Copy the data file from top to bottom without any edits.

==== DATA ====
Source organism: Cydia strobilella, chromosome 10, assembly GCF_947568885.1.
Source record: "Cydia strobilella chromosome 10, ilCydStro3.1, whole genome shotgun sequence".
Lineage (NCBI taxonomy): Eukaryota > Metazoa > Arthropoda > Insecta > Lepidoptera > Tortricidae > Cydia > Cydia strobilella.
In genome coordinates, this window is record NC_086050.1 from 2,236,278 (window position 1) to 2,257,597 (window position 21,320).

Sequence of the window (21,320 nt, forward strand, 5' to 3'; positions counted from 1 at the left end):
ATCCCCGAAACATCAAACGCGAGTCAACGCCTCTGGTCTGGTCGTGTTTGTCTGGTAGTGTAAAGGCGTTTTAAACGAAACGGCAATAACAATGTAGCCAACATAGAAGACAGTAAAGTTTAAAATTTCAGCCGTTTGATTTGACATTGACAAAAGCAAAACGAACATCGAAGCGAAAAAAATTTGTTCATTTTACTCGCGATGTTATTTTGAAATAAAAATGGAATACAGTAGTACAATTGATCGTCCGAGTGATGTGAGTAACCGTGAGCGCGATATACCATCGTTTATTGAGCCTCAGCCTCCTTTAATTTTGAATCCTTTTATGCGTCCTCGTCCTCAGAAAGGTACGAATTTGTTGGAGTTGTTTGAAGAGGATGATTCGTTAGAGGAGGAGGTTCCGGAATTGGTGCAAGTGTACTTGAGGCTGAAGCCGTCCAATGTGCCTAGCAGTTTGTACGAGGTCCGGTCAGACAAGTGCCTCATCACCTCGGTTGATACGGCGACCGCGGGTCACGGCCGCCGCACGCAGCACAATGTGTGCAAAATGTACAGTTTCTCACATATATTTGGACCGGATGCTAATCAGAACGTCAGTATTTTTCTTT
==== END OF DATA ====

Source organism: Cydia strobilella, chromosome 10, assembly GCF_947568885.1.
Source record: "Cydia strobilella chromosome 10, ilCydStro3.1, whole genome shotgun sequence".
Lineage (NCBI taxonomy): Eukaryota > Metazoa > Arthropoda > Insecta > Lepidoptera > Tortricidae > Cydia > Cydia strobilella.
In genome coordinates, this window is record NC_086050.1 from 2,236,278 (window position 1) to 2,257,597 (window position 21,320).

Sequence of the window (21,320 nt, forward strand, 5' to 3'; positions counted from 1 at the left end):
ATCCCCGAAACATCAAACGCGAGTCAACGCCTCTGGTCTGGTCGTGTTTGTCTGGTAGTGTAAAGGCGTTTTAAACGAAACGGCAATAACAATGTAGCCAACATAGAAGACAGTAAAGTTTAAAATTTCAGCCGTTTGATTTGACATTGACAAAAGCAAAACGAACATCGAAGCGAAAAAAATTTGTTCATTTTACTCGCGATGTTATTTTGAAATAAAAATGGAATACAGTAGTACAATTGATCGTCCGAGTGATGTGAGTAACCGTGAGCGCGATATACCATCGTTTATTGAGCCTCAGCCTCCTTTAATTTTGAATCCTTTTATGCGTCCTCGTCCTCAGAAAGGTACGAATTTGTTGGAGTTGTTTGAAGAGGATGATTCGTTAGAGGAGGAGGTTCCGGAATTGGTGCAAGTGTACTTGAGGCTGAAGCCGTCCAATGTGCCTAGCAGTTTGTACGAGGTCCGGTCAGACAAGTGCCTCATCACCTCGGTTGATACGGCGACCGCGGGTCACGGCCGCCGCACGCAGCACAATGTGTGCAAAATGTACAGTTTCTCACATATATTTGGACCGGATGCTAATCAGAACGTCAGTATTTTTCTTT